Via what must be link bait at Polygon:
From Draw Something to Angry Birds, Fruit Ninja to Cut the Rope, the biggest names in mobile gaming got that way because they used the touchscreen in novel ways. The lack of physical buttons isn’t a hindrance to game design, it’s a feature that smart developers have been using to their benefit for years. The developer of Ridiculous Fishing, a game which won an Apple Design award for 2013, didn’t worry about not being able to use buttons; they created a game that used the hardware in fun ways. link
Author Ben Kuchera makes a great point by ignoring the obvious: there’s countless games that would tremendously benefit from the ability to use a physical controller. Ok, I get that Kuchera is saying maybe ports like GTA San Andreas, and countless platformers, arcade, and first person shooters shouldn’t be on the platform in the first place, or their developers should come up with some innovative control scheme to play them. But all of them would probably play better with a controller with physical buttons, game screen real estate would be dramatically improved, the games would be more fun to play, more people would play them, more games would move over to the App Store (from other platforms i.e. Steam, XBox Arcade), Apple would make more money, and that’s probably why Apple released a framework so that people could add “physical buttons” to their iDevice, which I assume Kuchera knows, but for some reason has forgotten for his twitter provoking post.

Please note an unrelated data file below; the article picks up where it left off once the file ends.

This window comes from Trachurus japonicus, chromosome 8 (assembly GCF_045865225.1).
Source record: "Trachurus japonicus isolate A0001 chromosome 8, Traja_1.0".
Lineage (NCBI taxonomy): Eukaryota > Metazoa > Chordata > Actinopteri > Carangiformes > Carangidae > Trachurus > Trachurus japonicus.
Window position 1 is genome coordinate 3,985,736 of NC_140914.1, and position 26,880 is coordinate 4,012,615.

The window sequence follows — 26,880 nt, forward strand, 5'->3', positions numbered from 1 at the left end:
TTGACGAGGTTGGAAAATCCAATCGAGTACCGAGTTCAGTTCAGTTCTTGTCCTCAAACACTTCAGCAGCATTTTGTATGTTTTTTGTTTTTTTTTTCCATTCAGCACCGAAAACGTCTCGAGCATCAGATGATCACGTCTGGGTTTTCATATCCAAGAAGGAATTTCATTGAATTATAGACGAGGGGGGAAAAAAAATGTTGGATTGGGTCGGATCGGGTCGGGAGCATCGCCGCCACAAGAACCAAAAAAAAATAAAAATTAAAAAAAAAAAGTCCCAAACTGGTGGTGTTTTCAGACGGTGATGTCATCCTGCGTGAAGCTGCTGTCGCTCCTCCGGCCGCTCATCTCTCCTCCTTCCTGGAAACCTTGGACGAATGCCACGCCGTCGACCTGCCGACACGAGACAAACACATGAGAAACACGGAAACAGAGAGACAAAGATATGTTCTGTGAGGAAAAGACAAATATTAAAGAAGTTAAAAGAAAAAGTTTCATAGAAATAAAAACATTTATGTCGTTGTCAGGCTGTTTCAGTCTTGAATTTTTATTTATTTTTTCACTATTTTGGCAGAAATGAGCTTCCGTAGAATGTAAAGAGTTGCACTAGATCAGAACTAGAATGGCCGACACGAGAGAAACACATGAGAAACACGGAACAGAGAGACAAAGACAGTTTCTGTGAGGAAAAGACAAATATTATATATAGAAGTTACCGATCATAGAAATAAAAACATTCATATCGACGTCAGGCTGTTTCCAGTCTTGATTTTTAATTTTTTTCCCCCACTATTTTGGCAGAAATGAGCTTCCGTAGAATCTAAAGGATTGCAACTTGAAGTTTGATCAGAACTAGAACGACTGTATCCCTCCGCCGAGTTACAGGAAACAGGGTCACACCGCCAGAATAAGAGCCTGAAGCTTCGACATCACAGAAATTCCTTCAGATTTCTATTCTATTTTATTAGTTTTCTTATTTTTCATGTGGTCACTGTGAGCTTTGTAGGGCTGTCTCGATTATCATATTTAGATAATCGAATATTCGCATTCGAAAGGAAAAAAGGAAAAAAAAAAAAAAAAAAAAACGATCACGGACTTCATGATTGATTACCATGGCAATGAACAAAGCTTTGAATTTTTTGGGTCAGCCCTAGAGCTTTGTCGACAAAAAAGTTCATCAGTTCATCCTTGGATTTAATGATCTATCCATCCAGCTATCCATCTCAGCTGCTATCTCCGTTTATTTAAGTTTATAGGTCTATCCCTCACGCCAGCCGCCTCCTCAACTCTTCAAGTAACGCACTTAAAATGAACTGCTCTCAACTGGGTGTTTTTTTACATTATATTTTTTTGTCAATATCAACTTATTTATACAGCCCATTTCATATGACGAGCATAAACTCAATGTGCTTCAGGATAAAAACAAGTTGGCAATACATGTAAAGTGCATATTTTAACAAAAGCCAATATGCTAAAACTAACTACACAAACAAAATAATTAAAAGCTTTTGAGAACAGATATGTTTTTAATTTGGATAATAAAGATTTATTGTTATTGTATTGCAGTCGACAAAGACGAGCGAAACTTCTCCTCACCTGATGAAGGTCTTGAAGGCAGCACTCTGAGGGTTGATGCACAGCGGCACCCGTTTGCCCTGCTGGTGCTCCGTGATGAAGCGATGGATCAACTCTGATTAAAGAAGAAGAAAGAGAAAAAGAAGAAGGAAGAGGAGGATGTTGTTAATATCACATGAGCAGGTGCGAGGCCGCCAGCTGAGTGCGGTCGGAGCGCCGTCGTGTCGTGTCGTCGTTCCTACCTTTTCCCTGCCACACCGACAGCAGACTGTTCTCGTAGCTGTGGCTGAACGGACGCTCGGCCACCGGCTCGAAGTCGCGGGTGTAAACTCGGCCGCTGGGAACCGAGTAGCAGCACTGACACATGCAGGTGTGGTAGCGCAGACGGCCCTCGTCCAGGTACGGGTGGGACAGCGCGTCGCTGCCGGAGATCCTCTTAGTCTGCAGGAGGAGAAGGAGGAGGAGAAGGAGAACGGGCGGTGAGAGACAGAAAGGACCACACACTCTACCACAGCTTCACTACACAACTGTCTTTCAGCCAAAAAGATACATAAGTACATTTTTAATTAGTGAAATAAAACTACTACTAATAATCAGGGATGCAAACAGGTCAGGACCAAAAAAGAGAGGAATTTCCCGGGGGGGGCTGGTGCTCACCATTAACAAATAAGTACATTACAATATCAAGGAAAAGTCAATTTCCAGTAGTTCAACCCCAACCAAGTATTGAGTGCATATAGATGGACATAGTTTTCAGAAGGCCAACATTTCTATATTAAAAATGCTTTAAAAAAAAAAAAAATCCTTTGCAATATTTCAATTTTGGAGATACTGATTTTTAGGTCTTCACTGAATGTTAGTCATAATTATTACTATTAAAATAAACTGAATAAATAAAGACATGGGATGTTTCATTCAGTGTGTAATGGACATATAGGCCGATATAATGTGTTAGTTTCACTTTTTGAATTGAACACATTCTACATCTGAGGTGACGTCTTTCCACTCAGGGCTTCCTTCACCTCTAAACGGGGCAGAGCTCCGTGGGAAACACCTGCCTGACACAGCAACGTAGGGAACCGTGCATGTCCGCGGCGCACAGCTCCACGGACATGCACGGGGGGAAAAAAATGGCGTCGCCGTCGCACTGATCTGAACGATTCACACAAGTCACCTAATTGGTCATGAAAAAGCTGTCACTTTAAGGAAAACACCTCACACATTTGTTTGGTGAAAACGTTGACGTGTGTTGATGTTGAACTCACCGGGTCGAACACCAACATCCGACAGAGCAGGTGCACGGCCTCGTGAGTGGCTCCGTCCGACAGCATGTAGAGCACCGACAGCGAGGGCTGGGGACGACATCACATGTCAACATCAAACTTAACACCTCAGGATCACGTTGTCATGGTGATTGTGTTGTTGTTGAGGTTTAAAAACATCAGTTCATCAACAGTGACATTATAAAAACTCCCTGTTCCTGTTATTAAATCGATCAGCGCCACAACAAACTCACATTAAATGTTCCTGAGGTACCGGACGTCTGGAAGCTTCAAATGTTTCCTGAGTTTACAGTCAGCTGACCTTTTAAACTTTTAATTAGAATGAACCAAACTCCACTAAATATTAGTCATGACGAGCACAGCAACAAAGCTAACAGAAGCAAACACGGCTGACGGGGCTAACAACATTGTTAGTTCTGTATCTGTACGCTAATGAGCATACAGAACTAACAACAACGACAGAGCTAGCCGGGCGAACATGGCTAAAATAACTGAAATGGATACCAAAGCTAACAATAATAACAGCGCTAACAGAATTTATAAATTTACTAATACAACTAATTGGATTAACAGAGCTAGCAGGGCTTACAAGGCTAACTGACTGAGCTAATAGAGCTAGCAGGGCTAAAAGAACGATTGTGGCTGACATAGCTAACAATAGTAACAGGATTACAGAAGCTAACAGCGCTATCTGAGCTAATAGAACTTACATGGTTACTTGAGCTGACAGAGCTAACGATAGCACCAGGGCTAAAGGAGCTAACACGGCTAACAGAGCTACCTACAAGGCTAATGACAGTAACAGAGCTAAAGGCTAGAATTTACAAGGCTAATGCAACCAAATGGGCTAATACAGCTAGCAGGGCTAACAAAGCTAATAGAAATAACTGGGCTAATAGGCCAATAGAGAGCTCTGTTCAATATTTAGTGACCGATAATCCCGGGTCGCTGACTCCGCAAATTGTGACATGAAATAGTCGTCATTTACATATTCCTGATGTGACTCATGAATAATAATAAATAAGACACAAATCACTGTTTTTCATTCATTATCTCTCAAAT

It’s not that I don’t love to play games like the Room 2, Device 6, or Ridiculous Fishing, because I do. They’re incredibly fun, engaging, and perfectly suited for the iPhone. And for the moment, it’s not like there’s a controller out there that’s even remotely tempting, especially for $100. If, however, I could somehow automagically pair my Xbox or Playstation controller with my iPad mini, I’d immediately have 5 or so games on my iPad right now (let’s see, Oceanhorn, Asphalt 8: Airborne, GTA SA, XCOM, Deus EX, etc.) that would be more fun to play, and I’d be looking into redownloading a whole heap of games that previously didn’t work so well because their touch controls just didn’t cut it. Maybe Kuchera just plays Angry Birds and Fruit Ninja and that’s fine, but lets not pretend that iOS gamers by choice or by circumstance (kids and teenagers with an iDevice, for example), or the games they play, couldn’t benefit from a controller, even if that controller hasn’t been perfectly realized yet.